It's beginning to look as if President Trump is having second thoughts about his campaign promise to move the U.S. Embassy in Israel from Tel Aviv to Jerusalem. If so, he will be following in the footsteps of his predecessors — and putting the national interest above politics.
Trump wasn't the first presidential candidate to promise to move the embassy to Jerusalem, but his commitment has been taken more seriously than those of past candidates. David Friedman, Trump's choice for ambassador to Israel, has said that he looks forward to performing his service "from the U.S. Embassy in Israel's eternal capital, Jerusalem."
Yet when he was asked Monday about plans for moving the embassy, White House Press Secretary Sean Spicer said: "There's no decisions. We're at the very early stages of that decision-making process." When a reporter pressed him about whether the embassy will have been moved to Jerusalem by the end of Trump's four-year term, Spicer replied: "If it was already a decision, then we wouldn't be going through a process."
In 1995 Congress passed the Jerusalem Embassy Act, which required the embassy to be moved to that city by May 31, 1999 — but also authorized the president to waive that provision "to protect the national security interests of the United States." That is exactly what presidents since then have done — including Bill Clinton, who in 1992 endorsed "the principle of moving our embassy to Jerusalem," and George W. Bush, who said in 2000 that "as soon as I take office I will begin the process of moving the U.S. ambassador to the city Israel has chosen as its capital."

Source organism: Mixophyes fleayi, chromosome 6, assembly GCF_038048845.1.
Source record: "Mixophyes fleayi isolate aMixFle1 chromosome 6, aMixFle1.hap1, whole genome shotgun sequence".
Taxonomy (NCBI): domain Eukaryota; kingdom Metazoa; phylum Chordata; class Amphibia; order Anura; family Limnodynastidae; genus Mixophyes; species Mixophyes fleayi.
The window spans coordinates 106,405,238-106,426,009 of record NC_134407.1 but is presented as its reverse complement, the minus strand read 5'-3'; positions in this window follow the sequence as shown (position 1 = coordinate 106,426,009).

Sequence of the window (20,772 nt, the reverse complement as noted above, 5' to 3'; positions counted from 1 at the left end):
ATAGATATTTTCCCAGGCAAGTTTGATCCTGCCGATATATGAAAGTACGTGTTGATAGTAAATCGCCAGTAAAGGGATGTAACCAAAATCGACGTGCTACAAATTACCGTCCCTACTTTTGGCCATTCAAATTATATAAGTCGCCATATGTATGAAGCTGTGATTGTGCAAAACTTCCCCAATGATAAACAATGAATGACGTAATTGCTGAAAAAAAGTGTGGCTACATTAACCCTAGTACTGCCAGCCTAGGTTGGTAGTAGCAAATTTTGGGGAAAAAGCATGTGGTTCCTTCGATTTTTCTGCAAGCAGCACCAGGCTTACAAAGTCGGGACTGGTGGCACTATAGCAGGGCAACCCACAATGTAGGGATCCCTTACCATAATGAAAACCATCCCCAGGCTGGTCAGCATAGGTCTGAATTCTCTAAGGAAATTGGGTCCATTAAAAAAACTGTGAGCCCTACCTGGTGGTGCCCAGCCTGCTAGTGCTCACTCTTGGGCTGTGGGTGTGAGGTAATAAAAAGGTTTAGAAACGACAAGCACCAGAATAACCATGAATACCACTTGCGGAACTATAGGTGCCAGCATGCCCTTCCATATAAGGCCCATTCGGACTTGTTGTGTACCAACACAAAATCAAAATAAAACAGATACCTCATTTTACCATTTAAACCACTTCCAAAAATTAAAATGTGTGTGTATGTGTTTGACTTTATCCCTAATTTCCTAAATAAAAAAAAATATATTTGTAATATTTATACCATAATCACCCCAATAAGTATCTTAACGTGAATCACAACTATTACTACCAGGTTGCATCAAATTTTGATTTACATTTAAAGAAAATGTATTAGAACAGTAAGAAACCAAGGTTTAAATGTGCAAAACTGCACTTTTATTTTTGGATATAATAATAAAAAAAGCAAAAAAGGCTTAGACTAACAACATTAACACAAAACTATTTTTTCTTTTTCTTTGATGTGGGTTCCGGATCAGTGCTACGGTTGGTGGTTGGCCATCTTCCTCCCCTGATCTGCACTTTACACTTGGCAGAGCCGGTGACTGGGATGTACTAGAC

Clinton and Bush changed their minds for a good reason: Moving the embassy would inflame Arab opinion and make achievement of an Israeli-Palestinian peace agreement even harder to achieve.
Although West Jerusalem is where the government of the Jewish state is based, East Jerusalem — which Israel effectively annexed after the 1967 Arab-Israeli War — is where Palestinians hope to establish a capital of a state of their own. Putting the U.S. embassy in Jerusalem could send a message that the U.S. accepts Israel's claim to both halves of the city, rejecting the Palestinians' ambitions for an area that's overwhelmingly Palestinian in population. And it's not at all clear that Israel's claim is valid.
Trump, who has invited Israeli Prime Minister Benjamin Netanyahu to the White House next month, once described a potential Israeli-Palestinian peace agreement as "the ultimate deal." He would be making such a deal less possible by following through with this campaign promise. What Spicer called the "decision-making process" should end with a reaffirmation of current policy.